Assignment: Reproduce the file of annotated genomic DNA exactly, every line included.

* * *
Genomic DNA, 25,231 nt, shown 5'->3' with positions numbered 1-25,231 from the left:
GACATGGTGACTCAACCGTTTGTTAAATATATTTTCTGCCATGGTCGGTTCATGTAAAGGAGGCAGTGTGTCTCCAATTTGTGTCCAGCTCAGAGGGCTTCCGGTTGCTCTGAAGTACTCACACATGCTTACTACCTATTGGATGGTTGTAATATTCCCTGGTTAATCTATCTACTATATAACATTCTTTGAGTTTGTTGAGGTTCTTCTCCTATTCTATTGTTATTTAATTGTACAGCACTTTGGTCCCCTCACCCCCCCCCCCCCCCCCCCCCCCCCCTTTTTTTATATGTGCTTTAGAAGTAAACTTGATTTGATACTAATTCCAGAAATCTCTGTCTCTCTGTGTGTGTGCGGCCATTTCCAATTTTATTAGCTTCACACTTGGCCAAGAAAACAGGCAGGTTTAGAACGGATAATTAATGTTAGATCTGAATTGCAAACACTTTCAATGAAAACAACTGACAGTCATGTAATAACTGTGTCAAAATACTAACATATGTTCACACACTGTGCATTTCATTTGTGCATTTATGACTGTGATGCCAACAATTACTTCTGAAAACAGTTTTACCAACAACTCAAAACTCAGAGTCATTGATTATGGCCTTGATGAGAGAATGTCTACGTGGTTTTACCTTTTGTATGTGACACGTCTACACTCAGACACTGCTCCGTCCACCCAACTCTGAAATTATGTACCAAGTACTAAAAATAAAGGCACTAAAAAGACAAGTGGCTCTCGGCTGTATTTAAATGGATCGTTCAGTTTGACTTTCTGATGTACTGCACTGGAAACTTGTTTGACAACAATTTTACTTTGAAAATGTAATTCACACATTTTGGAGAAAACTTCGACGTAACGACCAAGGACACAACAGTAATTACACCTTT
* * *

Genomic DNA, 25,231 nt, shown 5'->3' with positions numbered 1-25,231 from the left:
GACATGGTGACTCAACCGTTTGTTAAATATATTTTCTGCCATGGTCGGTTCATGTAAAGGAGGCAGTGTGTCTCCAATTTGTGTCCAGCTCAGAGGGCTTCCGGTTGCTCTGAAGTACTCACACATGCTTACTACCTATTGGATGGTTGTAATATTCCCTGGTTAATCTATCTACTATATAACATTCTTTGAGTTTGTTGAGGTTCTTCTCCTATTCTATTGTTATTTAATTGTACAGCACTTTGGTCCCCTCACCCCCCCCCCCCCCCCCCCCCCCCCCTTTTTTTATATGTGCTTTAGAAGTAAACTTGATTTGATACTAATTCCAGAAATCTCTGTCTCTCTGTGTGTGTGCGGCCATTTCCAATTTTATTAGCTTCACACTTGGCCAAGAAAACAGGCAGGTTTAGAACGGATAATTAATGTTAGATCTGAATTGCAAACACTTTCAATGAAAACAACTGACAGTCATGTAATAACTGTGTCAAAATACTAACATATGTTCACACACTGTGCATTTCATTTGTGCATTTATGACTGTGATGCCAACAATTACTTCTGAAAACAGTTTTACCAACAACTCAAAACTCAGAGTCATTGATTATGGCCTTGATGAGAGAATGTCTACGTGGTTTTACCTTTTGTATGTGACACGTCTACACTCAGACACTGCTCCGTCCACCCAACTCTGAAATTATGTACCAAGTACTAAAAATAAAGGCACTAAAAAGACAAGTGGCTCTCGGCTGTATTTAAATGGATCGTTCAGTTTGACTTTCTGATGTACTGCACTGGAAACTTGTTTGACAACAATTTTACTTTGAAAATGTAATTCACACATTTTGGAGAAAACTTCGACGTAACGACCAAGGACACAACAGTAATTACACCTTT